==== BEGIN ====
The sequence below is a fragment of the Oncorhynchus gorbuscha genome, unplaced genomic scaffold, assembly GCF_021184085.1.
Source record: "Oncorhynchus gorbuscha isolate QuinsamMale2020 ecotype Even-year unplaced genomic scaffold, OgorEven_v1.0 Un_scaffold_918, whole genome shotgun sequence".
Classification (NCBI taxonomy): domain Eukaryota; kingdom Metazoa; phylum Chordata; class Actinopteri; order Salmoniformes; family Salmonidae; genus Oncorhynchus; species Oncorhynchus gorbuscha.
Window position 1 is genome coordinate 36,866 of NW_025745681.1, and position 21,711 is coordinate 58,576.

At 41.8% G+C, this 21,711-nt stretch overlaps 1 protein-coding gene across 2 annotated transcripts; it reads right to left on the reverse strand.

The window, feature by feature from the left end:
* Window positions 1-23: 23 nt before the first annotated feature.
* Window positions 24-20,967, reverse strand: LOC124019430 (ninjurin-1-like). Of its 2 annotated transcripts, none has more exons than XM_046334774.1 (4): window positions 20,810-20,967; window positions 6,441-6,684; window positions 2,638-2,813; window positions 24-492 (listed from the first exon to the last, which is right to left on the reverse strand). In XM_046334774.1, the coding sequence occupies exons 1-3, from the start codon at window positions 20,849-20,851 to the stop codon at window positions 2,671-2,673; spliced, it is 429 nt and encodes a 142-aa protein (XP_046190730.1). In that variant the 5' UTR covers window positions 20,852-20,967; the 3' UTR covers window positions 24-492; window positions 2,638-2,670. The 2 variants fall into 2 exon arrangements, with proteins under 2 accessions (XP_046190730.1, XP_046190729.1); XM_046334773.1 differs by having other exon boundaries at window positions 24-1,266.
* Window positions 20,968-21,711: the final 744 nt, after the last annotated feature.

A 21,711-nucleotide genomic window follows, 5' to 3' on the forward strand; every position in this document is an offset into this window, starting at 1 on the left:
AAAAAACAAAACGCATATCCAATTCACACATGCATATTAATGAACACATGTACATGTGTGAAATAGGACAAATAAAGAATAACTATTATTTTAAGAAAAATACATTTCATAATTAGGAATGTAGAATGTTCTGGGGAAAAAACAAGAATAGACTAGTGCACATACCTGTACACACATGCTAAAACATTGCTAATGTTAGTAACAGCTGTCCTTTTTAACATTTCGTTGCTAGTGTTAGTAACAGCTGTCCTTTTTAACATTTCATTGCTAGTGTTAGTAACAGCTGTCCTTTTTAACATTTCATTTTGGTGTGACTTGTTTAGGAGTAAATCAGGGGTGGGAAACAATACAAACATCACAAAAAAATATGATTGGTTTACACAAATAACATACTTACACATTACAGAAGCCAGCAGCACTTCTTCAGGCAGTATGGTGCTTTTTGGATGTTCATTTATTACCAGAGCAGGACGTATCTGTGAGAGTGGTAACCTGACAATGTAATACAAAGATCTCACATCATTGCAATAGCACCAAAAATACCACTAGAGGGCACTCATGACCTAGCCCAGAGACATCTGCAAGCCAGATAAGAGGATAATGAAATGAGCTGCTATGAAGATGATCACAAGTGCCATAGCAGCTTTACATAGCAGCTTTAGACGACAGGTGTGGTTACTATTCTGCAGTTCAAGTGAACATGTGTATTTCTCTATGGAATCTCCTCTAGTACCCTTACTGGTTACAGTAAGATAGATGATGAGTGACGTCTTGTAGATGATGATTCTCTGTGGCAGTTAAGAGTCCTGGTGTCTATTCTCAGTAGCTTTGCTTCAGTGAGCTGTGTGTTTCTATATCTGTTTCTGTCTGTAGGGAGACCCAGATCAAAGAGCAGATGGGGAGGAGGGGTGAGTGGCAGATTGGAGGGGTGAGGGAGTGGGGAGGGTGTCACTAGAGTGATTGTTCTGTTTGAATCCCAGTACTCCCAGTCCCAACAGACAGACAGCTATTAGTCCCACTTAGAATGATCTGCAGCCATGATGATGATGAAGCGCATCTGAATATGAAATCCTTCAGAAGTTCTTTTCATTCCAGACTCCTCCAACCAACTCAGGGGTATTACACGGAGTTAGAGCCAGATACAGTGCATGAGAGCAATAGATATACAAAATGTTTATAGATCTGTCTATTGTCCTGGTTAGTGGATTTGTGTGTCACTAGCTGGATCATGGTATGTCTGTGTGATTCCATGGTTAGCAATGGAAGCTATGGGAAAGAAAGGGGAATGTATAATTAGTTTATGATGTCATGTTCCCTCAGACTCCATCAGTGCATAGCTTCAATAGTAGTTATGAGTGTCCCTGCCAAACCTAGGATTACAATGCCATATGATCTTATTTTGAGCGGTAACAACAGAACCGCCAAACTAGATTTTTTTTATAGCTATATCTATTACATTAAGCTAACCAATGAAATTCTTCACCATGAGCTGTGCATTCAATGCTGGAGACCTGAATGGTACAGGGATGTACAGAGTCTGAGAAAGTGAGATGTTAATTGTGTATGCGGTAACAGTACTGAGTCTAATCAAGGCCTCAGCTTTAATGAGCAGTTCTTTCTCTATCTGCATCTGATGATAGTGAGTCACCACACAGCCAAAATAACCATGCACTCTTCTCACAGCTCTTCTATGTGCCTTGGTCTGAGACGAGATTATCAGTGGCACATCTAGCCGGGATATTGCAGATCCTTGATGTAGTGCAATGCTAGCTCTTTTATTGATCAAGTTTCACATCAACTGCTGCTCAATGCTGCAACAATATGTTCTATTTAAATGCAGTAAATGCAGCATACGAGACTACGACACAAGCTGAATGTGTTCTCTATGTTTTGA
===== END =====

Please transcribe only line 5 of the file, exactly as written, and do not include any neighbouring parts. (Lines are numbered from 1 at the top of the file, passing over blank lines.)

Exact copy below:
At 41.8% G+C, this 21,711-nt stretch overlaps 1 protein-coding gene across 2 annotated transcripts; it reads right to left on the reverse strand.